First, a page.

I loved this the moment I saw it, and then it grew on me from there. It was kitschy! It was sparkly! It was totally Awkwafina, and also not like anything we’d seen her wear before – or, if it is, it feels new, and that’s part of it. 

I remember thinking last night how lucky it was that Awkwafina didn’t happen to wind up in the trend of pinks. Like I’ve been saying all day, I love all those deep pinks and roses we saw last night, and if I were styling Awkwafina in a bubble, I’m sure that would have been one of the colours I reached for. There are some people you can go intense with, colour-wise and I’d imagine you’d want to take advantage – you’re sure as hell not going to get that colour on Amy Adams, right? 

Which leads me to a detour – who do you thank if you manage to sidestep a burst of all-the-same-colour on a carpet? Obviously stylists pull a series of options and then the client chooses, and it makes sense that the new fresh colour would be a draw for a lot of people. But is it a strategic choice if your stylist keeps you from the hot new thing? Or kind of benign neglect?  If you’re a stylist in this kind of competitive roundtable atmosphere, I would love to know your tactics to avoid this. 

Regardless, Awkwafina wound up in a 70s throwback, lurex-y pantsuit, in a lilac that felt playful but separated her from the pack – and as I said on Twitter last night, it gives us the opportunity to say ‘pussy bow’ a whole bunch more times than I expected. I loved the bow, but last night I started fantasizing about an alternate universe styling – what if she’d twisted up her hair and let the neck ties hang loose, like an after-hours bowtie?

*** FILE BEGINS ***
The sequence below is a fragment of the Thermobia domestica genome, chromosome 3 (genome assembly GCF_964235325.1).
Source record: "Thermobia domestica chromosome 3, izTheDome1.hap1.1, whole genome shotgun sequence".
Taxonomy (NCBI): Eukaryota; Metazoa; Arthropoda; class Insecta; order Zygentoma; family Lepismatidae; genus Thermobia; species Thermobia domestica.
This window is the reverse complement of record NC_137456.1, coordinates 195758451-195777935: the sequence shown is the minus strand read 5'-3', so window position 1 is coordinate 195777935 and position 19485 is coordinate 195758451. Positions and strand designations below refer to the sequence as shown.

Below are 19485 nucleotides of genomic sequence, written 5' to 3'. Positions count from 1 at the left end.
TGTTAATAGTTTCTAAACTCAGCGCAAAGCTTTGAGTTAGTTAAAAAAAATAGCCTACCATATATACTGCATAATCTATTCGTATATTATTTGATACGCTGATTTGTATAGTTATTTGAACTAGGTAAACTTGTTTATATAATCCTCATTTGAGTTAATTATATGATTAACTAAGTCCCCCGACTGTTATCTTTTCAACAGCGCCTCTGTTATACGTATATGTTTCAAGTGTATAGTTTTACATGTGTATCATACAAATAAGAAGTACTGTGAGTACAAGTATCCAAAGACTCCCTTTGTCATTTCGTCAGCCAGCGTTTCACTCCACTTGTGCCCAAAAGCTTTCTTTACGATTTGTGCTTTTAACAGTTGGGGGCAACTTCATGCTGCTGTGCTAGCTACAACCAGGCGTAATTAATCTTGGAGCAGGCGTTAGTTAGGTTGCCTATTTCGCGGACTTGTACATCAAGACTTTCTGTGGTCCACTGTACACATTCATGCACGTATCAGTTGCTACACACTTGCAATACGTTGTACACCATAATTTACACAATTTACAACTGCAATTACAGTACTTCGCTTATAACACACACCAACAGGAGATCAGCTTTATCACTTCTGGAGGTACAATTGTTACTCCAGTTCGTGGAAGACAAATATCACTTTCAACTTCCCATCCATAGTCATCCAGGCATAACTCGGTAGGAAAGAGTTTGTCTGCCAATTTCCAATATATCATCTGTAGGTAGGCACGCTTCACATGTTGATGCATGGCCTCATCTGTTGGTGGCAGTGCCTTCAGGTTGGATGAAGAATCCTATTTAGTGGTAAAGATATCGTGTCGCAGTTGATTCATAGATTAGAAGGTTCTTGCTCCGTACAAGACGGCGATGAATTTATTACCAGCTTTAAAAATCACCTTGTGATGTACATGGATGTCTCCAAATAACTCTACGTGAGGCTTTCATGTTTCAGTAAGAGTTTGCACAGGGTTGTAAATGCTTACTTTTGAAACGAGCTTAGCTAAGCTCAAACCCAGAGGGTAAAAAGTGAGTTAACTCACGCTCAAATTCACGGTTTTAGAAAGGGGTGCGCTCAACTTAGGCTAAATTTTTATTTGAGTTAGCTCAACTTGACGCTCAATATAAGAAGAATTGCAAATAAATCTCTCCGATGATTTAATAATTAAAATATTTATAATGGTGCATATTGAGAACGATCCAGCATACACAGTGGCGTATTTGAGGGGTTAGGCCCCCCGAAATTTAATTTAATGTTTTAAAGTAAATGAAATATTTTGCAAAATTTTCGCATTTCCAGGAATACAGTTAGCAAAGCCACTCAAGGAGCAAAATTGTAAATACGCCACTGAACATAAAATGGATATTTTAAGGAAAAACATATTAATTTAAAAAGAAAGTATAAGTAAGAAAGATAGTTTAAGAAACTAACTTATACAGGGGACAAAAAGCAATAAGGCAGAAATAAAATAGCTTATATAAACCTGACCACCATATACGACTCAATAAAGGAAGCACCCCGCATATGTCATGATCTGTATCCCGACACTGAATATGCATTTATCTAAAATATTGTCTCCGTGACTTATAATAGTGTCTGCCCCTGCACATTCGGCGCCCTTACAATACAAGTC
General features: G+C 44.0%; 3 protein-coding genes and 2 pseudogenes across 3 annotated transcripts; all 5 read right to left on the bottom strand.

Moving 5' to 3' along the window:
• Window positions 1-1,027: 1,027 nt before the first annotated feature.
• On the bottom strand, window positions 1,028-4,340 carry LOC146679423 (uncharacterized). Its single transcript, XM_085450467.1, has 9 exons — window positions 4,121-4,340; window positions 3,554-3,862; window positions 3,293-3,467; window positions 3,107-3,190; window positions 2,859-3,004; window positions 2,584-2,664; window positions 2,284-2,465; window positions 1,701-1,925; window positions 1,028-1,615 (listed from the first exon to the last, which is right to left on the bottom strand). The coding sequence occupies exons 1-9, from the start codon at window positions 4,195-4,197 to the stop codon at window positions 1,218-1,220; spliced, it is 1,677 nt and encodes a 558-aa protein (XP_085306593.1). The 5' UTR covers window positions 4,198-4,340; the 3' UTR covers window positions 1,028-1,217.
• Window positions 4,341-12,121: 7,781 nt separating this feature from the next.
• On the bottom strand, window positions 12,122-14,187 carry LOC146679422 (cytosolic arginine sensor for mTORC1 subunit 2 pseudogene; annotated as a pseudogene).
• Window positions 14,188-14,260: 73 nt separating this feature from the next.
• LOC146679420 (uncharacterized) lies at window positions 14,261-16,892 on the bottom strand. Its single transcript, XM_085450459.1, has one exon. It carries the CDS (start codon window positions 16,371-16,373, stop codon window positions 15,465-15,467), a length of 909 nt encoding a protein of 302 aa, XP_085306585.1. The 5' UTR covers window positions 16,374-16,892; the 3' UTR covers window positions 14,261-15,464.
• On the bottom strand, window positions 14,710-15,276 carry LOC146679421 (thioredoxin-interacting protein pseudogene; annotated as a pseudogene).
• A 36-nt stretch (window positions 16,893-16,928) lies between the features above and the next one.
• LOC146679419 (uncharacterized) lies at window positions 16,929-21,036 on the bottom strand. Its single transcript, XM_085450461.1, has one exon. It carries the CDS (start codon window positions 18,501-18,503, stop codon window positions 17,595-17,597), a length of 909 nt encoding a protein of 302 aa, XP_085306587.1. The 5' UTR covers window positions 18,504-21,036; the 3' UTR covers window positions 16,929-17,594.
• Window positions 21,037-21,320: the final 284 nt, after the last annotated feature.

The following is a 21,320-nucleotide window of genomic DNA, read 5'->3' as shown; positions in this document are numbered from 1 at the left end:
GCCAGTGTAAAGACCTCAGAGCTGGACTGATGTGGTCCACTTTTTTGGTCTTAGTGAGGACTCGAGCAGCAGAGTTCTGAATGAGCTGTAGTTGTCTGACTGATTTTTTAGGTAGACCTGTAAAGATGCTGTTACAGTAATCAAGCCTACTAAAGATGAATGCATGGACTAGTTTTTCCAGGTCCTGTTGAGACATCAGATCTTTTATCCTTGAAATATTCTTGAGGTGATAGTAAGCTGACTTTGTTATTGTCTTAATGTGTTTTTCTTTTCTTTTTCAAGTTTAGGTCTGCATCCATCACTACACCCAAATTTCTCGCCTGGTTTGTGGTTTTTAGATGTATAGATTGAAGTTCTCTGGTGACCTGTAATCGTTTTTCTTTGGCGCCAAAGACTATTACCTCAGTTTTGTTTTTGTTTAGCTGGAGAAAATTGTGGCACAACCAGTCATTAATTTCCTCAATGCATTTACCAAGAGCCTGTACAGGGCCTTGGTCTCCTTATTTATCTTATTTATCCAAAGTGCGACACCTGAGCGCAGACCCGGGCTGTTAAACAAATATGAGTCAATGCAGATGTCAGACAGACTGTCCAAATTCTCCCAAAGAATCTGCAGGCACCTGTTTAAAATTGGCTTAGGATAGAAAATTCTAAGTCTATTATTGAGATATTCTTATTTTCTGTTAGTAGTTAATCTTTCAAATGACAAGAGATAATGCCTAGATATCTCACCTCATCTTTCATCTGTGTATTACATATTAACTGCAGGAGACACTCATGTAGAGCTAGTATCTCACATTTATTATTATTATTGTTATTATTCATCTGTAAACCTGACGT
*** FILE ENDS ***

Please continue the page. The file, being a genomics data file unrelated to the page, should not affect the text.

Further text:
Either way, I think the effect would be the same – which is to say, totally desirable. Obviously, any time you choose a suit like this on a night when everyone else is getting the most glamorous, outré evening dress available, you set yourself apart, but in Awkwafina’s case, the tone-on-tone-on-tone says something even more specific: 

“I am precise. I have a particular aesthetic and make choices accordingly.” 

She’s had a huge year, obviously. Awkwafina is known to just about everyone, compared to a year or so ago. But there’s a downside to getting known so fast, in big showy roles – both Peik Lin in Crazy Rich Asians and Constance in Ocean’s 8 have a certain devil-may-care-ness to them that people see as “Awkwafina-esque”, even though they’re different characters, kind of like how both Ree Dolly and Katniss Everdeen had a grim survival instinct that became associated with Jennifer Lawrence and her nothing-flaps-me persona. 

But this suit says that Awkwafina is a grown woman, one who likes precision, and who is in a position to choose her next roles very carefully. Read the signs in the sparkly lilac, and underestimate her at your peril. That Mary Tyler Moore bow is a code that says the next few years are going to be very, very interesting in the next phase of Awkwafina, and it’s exciting because I feel very strongly that she’s in total control.